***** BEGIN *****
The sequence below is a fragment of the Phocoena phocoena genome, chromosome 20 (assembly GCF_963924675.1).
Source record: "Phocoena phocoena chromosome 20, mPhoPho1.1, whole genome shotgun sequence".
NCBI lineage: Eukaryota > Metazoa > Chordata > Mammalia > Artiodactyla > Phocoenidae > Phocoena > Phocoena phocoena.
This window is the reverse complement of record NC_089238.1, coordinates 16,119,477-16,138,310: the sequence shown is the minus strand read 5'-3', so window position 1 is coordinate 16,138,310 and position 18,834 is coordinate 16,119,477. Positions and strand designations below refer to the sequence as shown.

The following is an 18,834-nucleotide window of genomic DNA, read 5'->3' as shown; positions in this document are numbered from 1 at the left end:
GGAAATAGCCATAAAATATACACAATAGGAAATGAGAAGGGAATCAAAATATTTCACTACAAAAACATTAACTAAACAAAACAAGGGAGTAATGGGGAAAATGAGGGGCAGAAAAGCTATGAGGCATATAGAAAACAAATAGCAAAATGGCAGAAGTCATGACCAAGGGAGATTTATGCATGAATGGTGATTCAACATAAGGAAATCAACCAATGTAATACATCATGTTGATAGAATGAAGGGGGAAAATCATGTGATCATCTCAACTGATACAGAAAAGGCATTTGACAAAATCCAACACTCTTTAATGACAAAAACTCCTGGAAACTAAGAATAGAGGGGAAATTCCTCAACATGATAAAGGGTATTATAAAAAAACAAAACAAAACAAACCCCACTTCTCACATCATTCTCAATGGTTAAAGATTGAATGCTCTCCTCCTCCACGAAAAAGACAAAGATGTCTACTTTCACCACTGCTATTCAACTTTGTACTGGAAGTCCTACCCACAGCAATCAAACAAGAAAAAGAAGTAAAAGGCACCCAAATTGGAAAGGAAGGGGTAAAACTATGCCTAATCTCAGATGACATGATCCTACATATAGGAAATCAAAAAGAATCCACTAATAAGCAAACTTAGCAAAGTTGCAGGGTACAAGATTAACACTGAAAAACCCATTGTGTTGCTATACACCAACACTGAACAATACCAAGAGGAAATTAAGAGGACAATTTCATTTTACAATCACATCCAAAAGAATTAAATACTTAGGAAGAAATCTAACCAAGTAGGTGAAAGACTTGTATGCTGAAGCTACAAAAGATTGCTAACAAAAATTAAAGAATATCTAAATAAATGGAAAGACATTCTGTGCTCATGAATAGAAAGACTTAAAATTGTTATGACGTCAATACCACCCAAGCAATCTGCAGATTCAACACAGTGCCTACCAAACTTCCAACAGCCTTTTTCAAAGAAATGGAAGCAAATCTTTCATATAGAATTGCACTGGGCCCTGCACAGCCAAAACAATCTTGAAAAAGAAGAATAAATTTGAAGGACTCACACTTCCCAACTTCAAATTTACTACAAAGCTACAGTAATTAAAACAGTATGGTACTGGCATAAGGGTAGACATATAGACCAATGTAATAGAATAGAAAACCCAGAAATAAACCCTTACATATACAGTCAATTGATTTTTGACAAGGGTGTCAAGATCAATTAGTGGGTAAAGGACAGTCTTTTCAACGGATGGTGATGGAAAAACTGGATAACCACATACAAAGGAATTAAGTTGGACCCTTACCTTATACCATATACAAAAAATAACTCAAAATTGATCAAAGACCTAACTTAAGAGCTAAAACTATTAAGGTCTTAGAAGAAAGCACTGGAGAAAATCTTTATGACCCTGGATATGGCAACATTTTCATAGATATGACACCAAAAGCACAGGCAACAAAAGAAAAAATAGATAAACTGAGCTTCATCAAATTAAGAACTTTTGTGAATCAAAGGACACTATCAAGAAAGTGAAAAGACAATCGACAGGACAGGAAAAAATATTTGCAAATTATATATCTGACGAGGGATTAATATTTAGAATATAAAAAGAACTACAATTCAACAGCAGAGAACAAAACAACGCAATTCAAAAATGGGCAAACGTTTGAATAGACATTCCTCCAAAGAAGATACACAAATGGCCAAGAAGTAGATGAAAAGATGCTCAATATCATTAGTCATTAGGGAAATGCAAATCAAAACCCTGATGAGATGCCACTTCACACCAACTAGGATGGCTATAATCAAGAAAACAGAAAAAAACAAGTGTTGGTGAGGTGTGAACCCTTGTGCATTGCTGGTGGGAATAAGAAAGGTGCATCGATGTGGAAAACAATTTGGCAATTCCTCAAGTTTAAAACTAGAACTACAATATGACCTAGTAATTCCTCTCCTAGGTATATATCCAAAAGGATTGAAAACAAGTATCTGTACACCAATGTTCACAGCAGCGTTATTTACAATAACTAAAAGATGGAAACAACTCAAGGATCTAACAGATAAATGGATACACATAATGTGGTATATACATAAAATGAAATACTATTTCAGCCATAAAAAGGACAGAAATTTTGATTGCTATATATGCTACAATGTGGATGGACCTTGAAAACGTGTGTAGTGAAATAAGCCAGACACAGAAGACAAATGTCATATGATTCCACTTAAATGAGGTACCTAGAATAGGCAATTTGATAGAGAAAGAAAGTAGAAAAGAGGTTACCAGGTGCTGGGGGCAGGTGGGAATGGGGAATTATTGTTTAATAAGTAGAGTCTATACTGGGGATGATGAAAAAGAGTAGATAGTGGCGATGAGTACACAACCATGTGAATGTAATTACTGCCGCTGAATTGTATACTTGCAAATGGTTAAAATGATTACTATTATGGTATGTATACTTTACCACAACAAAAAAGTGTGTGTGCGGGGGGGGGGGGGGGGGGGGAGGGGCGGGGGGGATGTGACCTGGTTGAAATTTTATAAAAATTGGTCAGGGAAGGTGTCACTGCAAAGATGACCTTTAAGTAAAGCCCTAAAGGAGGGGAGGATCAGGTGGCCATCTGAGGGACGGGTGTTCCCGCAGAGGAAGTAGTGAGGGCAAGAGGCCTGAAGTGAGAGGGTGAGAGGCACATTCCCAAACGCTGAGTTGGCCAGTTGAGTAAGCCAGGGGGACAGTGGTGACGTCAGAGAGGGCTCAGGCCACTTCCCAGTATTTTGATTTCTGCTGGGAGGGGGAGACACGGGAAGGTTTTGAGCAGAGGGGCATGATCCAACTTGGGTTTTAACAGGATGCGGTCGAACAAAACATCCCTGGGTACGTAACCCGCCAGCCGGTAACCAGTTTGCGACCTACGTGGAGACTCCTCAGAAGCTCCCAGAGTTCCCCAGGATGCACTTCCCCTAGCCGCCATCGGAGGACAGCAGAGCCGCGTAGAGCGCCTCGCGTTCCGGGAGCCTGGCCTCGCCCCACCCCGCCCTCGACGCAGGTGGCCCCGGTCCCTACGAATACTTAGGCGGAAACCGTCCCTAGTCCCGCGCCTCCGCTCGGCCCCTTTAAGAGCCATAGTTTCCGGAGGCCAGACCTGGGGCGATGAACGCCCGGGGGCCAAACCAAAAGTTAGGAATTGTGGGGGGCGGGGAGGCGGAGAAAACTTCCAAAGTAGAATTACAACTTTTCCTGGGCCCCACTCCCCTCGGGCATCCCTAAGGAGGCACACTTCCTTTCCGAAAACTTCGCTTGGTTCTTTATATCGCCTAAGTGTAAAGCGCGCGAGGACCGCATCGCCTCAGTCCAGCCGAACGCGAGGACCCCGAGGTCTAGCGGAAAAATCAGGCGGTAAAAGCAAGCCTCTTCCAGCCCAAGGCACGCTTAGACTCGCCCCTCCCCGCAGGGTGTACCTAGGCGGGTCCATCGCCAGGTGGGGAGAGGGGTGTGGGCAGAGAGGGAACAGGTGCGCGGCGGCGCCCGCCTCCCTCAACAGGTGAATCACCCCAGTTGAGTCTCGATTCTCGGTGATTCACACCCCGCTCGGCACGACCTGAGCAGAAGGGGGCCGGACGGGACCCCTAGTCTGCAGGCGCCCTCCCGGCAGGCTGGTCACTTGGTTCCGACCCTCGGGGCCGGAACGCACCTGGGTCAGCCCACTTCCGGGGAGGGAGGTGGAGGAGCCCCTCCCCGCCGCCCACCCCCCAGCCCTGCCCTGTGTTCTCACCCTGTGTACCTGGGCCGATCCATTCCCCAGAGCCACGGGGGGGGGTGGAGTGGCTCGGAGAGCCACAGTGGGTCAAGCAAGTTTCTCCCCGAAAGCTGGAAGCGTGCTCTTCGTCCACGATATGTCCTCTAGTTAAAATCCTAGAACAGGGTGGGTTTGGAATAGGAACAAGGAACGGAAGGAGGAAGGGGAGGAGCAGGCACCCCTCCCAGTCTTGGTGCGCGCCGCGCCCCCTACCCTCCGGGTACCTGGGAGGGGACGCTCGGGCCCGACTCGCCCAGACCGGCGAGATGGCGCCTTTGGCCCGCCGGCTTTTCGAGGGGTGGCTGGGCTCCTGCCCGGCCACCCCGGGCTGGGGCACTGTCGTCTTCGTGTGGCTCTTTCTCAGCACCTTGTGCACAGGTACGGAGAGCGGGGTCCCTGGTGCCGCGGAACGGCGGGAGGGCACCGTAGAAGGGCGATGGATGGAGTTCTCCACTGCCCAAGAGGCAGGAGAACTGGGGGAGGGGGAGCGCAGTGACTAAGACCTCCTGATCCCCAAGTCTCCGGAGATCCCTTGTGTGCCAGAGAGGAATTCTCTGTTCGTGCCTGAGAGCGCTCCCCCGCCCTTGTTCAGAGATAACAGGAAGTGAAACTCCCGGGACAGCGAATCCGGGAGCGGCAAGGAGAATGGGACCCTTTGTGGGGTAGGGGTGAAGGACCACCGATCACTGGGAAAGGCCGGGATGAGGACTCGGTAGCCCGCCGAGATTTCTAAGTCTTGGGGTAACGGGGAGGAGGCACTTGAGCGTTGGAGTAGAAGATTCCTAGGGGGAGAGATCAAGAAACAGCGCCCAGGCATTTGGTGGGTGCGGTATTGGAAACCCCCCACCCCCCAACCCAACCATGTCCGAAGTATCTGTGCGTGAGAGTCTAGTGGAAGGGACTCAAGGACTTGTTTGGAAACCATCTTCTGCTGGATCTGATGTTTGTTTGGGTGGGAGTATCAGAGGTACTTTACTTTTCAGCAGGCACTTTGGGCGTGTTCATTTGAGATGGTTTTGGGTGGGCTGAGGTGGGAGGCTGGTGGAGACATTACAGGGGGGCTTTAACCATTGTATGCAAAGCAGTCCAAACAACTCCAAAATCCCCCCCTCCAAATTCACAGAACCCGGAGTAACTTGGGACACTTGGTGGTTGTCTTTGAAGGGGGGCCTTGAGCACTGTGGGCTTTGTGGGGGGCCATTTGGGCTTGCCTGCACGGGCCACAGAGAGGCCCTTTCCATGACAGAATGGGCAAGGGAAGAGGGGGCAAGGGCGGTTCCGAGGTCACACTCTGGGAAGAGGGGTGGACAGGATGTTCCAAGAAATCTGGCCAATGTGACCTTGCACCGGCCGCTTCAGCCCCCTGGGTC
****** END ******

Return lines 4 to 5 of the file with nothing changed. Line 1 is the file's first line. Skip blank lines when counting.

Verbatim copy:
This window is the reverse complement of record NC_089238.1, coordinates 16,119,477-16,138,310: the sequence shown is the minus strand read 5'-3', so window position 1 is coordinate 16,138,310 and position 18,834 is coordinate 16,119,477. Positions and strand designations below refer to the sequence as shown.

The following is an 18,834-nucleotide window of genomic DNA, read 5'->3' as shown; positions in this document are numbered from 1 at the left end: